Uhuru Kenyatta, then 29, made his first public foray in the world of politics in 1990. The country was in the grip of an acrimonious campaign to have the law amended to allow multiparty politics. President Daniel arap Moi had sworn this would never happen.
Out of the blues, Uhuru and four other former high school buddies issued a statement calling for constructive dialogue between the government and the multi-party crusaders, in order to reach a middle-ground. The powers that be hit the roof.
The ruling party’s Kanu mouthpiece – then Kenya Times newspaper – expressed the sense of betrayal felt in a page-one editorial commentary that dismissed Uhuru and his friends as “spoilt sons of privilege best advised to keep their mouths shut!”
The following year, Uhuru “gang of 5” presented their views at the Kanu Review Commission that had been appointed to try and cool tempers, and where they said time was ripe for multiparty politics. Vice President George Saitoti, who chaired the committee, couldn’t hide his disgust that the views were coming from, of all people, a son of the founding President Jomo Kenyatta.
Multi-party system indeed finally came at the end of 1991. The Kenyatta family was in the opposition; Uhuru rooted for Kenneth Matiba’s opposition Ford Asili party, while his mother, Mama Ngina, uncle George Muhoho, and cousins, Ngengi Muigai and Beth Mugo, fled with Mwai Kibaki to the Democratic Party.
It got President Moi on the edge. He could live with the rest of the larger Kenyatta family in the opposition. But the immediate Kenyatta family – that is Mama Ngina and his son Uhuru – in opposition? Moi tried everything to make peace with the former first family. Suddenly Uhuru Kenyatta went mute in his anti-Kanu rhetoric. He was back in the baba na mama party. But he wouldn’t go public about it. Not as yet.
Uhuru was torn between two political worlds. His heart was with the opposition, but pulled elsewhere by historical ties.
I personally got to witness it on three occasions. In the first, I had been invited for a chat over a drink by the then Kigumo MP, Kirore Mwaura, at the Pizza Gardens-Inn on Waiyaki Way. In the middle of the conversation, Uhuru dropped by and sat with us. It was the first of the only two times I have sat with him. I remember him saying on that occasion: “We are in a limbo as a country. The opposition has failed to unite hence made Kanu look the better of the two bad options we have!”
On another two occasions, I got the impression that much as Moi may have wooed young Uhuru to the Kanu fold, those close to the President weren’t too enthusiastic about it. I sensed that one day when Uhuru strode to Mayfair Hotel in Westlands.
I was seated by the swimming pool with a State House official, Hosea Kiplagat. When he saw Uhuru walking in, he hid his face with a newspaper so that they didn’t meet eye to eye. When I asked him why so, he replied he thought President Moi was being misled to think the Kenyatta family was with Kanu when “their hearts were in the opposition”!
On the next occasion, I was seated in the reception waiting to see the then bombastic Kanu secretary general, JJ Kamotho. Uhuru, then Thika Kanu branch chairman, walked in. I expected him to be ushered in first. To my surprise, I wasn’t only called in first, but JJ wasn’t in any hurry to finish with me – all along as the future President waited at the reception! I got the impression JJ was sending a coded message to the young man.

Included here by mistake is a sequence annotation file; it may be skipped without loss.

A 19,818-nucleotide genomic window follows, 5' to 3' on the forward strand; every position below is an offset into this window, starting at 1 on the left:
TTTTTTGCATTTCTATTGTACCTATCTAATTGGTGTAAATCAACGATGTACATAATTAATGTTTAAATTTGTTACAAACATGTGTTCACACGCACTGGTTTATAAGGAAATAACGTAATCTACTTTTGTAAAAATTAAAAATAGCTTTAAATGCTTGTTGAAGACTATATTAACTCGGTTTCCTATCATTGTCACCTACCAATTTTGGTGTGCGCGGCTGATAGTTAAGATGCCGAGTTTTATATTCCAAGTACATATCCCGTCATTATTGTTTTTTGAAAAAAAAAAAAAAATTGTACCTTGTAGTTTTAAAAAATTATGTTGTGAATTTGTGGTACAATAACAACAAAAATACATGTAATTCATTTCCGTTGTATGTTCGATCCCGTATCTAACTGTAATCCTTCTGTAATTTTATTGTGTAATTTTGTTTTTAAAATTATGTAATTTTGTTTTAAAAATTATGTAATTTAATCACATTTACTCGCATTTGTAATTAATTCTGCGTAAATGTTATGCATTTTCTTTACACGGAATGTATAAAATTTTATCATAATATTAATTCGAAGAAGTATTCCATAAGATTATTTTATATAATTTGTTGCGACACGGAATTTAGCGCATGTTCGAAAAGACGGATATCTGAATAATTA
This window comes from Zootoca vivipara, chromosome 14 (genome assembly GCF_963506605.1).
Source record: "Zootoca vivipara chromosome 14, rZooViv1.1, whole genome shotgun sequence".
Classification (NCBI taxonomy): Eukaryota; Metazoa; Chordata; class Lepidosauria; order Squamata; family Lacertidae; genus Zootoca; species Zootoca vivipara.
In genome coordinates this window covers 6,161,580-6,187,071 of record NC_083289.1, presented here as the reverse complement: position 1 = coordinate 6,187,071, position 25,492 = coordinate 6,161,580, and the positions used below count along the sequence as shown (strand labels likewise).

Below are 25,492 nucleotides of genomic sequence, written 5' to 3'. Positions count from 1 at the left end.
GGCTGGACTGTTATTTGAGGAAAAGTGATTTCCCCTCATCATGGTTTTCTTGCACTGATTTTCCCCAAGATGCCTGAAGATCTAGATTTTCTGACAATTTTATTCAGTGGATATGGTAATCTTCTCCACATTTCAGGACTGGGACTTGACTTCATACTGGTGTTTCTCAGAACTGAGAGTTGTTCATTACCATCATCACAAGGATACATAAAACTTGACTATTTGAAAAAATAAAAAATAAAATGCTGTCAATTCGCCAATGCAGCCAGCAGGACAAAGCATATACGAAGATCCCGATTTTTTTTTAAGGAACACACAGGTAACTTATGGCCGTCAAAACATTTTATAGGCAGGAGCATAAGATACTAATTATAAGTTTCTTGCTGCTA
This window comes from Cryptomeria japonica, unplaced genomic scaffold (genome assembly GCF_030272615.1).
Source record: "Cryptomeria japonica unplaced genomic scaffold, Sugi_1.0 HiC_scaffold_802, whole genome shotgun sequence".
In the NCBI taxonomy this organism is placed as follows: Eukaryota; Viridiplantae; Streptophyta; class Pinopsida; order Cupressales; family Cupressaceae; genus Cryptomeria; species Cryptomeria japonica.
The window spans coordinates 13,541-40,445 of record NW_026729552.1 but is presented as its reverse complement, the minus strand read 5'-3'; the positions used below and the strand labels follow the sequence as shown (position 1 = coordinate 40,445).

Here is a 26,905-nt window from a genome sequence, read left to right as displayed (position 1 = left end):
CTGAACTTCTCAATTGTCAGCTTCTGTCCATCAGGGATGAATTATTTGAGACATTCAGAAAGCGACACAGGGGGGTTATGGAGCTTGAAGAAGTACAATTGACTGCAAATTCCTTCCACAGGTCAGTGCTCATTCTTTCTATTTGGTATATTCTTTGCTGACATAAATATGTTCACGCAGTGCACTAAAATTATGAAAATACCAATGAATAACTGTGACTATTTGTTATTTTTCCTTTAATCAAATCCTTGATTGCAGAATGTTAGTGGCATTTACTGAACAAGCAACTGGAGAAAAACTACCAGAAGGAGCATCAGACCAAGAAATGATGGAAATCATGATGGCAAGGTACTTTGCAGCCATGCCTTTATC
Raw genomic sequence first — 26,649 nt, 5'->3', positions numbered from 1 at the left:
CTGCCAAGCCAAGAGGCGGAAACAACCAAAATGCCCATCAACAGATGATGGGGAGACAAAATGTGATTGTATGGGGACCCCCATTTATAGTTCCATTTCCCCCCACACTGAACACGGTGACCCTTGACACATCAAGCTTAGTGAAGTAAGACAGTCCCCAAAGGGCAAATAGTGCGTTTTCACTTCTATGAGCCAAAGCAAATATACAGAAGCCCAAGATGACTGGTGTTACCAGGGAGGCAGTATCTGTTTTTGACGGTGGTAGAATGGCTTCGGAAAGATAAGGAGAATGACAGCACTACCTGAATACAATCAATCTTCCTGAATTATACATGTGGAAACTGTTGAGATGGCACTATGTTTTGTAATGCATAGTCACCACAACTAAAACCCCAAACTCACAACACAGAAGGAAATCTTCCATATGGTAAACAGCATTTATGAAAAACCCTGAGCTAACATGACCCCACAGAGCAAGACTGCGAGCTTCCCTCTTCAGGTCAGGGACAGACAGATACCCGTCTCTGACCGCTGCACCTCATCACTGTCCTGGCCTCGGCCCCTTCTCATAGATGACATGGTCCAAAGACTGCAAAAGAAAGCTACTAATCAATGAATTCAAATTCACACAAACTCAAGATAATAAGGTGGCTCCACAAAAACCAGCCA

But there was no stopping President Moi. Come 1997, he pulled all stops to ensure Uhuru was front-runner in that year’s Gatundu South parliamentary contest. But, alas, even the best laid plans can go haywire.
Sensing he would heavily lose to Uhuru, the opposition candidate devised a devious scheme to turn tables. Two days to the polling day, he went “missing”. His co-conspirators duped the media that he had been kidnapped by Kanu (read Uhuru) agents. A vehicle similar to his was dumped near the Kenyatta family home and blood splashed all over to imply he had been murdered. He resurfaced on the polling day, but the damage had already been done. Uhuru lost the election.
But Moi never gave up. He would nominate Uhuru to Parliament, appoint him to the Cabinet, and finally bulldoze his presidential candidacy in 2002 election. Uhuru lost. Moi went into retirement. Uhuru was now on his own.
Left alone, the chick had to quickly learn how to duck the hawks and hide from the mongoose. Cleverly, Uhuru fast conceded defeat and pledged to work with the new rulers. But the new wielders of power were in no mood for ceasefire.
Within a month of taking over power, one early morning, newly appointed minister for Tourism, Raphael Tuju, released an executive order to the effect that, by the close of the day, Uhuru and Kanu vacate the iconic Kenyatta International Convention Centre (KICC) which had been the party headquarters. They did. The following day, Tuju triumphantly marched to the KICC – a police riot squad in tow – and a horde of carpenters to change door locks in formerly Kanu offices.
Meanwhile, Uhuru got a court injunction to restrain Minister Tuju, and took it to police headquarters to be served on the minister. The police refused to open the gates for him and his supporters, and told them to get lost. When they became adamant, a tear gas canister was thrown their way and they scattered to the four winds.
Postscript: Wonders never cease in politics. The same Raphael Tuju in the KICC saga is the one who now has the President’s blessings to make sure that a group called Tanga Tanga gets nowhere near Jubilee Party headquarters — and has a riot squad at his disposal just in case of any breach. Nothing personal: Just business!